PR would be 11.
| 3:53 pm on Jan 8, 2007 (gmt 0)|
I'm not a Mathematician and quite frankly, if I don't have a calculator in front of me, I'm lost. ;)
But, I do understand the concept of PageRank to a certain degree. I would think that PR travels in all directions. Upwards, downwards, sideways, etc. (360°). Internal linking structure will determine how that PR is distributed throughout your site. The root domain will typically hold the highest level of PR and then everything else revolves around that. If sub-domains are being used, there may be instances where they have a higher PR than the root domain.
| 5:20 pm on Jan 8, 2007 (gmt 0)|
It is an eye opening thread though many of us know how the page rank works (at least regarding to this question). If tedster and bigdave is right, then it would be a bad idea to get more links to the home page since there is no posibility for the page rank to travel upwards, one level down linking will help distributing pr better considering the site has two or three level deep pages.
| 5:30 pm on Jan 8, 2007 (gmt 0)|
Welcome to 2007! My first(!) home page featured post!:}
It only took me 3 years! i must have been talking pap all this time.
buckworks - To continue with a metaphor (and PAP!) as soon as you mention seo PR to people their eyes glaze over. The same frankly, for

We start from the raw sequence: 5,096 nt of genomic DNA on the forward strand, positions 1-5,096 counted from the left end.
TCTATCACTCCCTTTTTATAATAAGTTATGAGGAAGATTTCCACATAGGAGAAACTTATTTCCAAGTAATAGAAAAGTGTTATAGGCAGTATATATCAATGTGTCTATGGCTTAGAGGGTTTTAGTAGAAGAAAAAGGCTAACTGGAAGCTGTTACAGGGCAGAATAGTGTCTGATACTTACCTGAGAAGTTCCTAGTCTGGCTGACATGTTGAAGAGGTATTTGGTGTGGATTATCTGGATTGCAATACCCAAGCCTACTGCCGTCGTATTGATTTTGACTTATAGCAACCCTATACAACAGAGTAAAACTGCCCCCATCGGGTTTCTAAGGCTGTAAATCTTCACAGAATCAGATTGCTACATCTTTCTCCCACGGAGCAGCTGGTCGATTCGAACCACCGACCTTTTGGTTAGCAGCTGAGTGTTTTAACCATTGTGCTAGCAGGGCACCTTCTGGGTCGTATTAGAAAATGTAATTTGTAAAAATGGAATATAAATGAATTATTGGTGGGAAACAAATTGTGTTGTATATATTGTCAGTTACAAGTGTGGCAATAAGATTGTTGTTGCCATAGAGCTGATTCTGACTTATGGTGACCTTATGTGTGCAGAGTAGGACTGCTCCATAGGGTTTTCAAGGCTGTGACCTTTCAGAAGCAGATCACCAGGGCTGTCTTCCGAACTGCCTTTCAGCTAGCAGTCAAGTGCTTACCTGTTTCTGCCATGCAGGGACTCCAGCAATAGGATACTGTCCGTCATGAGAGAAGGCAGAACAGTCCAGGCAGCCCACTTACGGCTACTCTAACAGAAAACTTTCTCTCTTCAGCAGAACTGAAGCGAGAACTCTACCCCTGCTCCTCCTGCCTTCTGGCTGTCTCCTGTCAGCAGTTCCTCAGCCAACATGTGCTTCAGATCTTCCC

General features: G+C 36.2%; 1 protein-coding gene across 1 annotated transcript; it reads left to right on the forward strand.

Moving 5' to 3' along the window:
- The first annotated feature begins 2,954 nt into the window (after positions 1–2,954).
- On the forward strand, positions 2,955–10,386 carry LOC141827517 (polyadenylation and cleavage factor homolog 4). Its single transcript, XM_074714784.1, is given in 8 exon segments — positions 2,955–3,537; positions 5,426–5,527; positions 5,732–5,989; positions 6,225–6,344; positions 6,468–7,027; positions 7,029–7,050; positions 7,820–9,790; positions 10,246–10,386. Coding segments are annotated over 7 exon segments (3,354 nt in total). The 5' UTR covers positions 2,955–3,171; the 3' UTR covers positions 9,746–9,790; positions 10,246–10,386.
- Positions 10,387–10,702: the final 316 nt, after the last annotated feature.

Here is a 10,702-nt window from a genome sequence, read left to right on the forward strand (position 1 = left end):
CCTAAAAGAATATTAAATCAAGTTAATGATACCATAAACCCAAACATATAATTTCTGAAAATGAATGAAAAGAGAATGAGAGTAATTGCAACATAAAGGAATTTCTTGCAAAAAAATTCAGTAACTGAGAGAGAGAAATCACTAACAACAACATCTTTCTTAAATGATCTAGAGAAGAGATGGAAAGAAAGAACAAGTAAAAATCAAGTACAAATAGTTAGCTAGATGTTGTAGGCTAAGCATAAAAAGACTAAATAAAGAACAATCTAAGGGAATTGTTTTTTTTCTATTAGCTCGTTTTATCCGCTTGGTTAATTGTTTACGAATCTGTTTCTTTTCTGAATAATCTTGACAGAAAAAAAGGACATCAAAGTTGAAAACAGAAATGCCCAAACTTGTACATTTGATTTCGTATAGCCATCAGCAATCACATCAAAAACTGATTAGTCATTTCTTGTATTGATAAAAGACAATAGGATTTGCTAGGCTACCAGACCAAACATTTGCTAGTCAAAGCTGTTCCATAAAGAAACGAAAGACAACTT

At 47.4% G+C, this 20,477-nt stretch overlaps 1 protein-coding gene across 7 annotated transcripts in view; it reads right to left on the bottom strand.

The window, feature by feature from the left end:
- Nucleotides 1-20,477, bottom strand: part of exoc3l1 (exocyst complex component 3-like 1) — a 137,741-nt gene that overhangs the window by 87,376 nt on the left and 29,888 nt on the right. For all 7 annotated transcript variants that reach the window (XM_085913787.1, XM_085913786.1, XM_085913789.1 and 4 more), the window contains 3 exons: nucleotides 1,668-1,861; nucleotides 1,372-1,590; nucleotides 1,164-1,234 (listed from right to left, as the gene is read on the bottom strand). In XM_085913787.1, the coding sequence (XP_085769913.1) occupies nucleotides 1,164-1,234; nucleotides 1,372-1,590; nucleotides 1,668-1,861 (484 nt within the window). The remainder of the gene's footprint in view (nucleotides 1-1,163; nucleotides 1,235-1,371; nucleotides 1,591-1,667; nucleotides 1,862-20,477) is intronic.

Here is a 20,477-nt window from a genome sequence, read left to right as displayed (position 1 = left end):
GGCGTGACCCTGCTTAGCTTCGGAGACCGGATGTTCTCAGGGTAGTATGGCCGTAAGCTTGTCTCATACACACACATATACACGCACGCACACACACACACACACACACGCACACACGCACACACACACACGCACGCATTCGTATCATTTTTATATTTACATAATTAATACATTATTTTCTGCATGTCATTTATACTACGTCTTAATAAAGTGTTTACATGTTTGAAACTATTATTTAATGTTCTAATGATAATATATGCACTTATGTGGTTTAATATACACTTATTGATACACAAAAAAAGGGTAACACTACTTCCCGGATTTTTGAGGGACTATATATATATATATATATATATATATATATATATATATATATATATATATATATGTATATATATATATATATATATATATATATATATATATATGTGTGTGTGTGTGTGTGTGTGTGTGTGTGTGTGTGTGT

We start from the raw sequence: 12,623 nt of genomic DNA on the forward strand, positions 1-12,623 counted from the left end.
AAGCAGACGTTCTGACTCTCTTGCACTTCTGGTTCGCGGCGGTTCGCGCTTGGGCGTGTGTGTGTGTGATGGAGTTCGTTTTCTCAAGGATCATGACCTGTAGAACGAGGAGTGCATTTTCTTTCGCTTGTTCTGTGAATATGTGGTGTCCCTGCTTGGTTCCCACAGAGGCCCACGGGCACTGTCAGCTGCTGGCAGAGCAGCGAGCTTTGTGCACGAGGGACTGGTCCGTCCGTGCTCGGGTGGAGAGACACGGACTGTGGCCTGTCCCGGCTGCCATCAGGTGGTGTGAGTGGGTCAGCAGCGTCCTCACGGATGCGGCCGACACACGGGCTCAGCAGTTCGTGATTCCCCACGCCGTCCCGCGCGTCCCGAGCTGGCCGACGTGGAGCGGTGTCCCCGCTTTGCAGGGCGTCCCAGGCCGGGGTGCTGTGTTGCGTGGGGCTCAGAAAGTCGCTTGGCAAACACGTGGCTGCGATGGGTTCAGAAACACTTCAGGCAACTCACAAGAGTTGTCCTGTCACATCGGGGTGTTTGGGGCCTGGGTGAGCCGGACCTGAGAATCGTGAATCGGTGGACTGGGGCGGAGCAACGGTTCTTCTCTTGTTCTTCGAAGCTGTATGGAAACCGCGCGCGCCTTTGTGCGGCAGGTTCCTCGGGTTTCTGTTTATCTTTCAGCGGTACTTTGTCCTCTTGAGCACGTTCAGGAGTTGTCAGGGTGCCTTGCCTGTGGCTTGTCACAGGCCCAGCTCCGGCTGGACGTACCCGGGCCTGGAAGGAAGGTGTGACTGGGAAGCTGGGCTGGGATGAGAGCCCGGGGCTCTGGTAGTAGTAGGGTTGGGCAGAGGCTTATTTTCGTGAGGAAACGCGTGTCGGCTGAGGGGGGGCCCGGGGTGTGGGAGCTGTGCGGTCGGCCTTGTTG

"how engineers plan the ventilation in a mine"
My pal is a heating engineer and if I want a good sleep I talk to him about that very subject.
The metaphor i am currently formulating is that it is PEOPLE RANK (PR) (mainly to help customers think about how you get it, not distributed on site).
You have a site with 10 links pointing to you:
After you explain the basic of PR (much like an earthquake scale) - ie it's a big difference moving from 2-3 than it is 8-9.
Youre a young scientist (As youre new on the scene Google wants to determine how good you are as a scientist.)
Google polls 10 people about you (site, page, keyword, aspect, topic etc)
10 people vote for you "good".
9 of those people voting are off the street and Google knows little about them (they have a PR 1). They are not experts.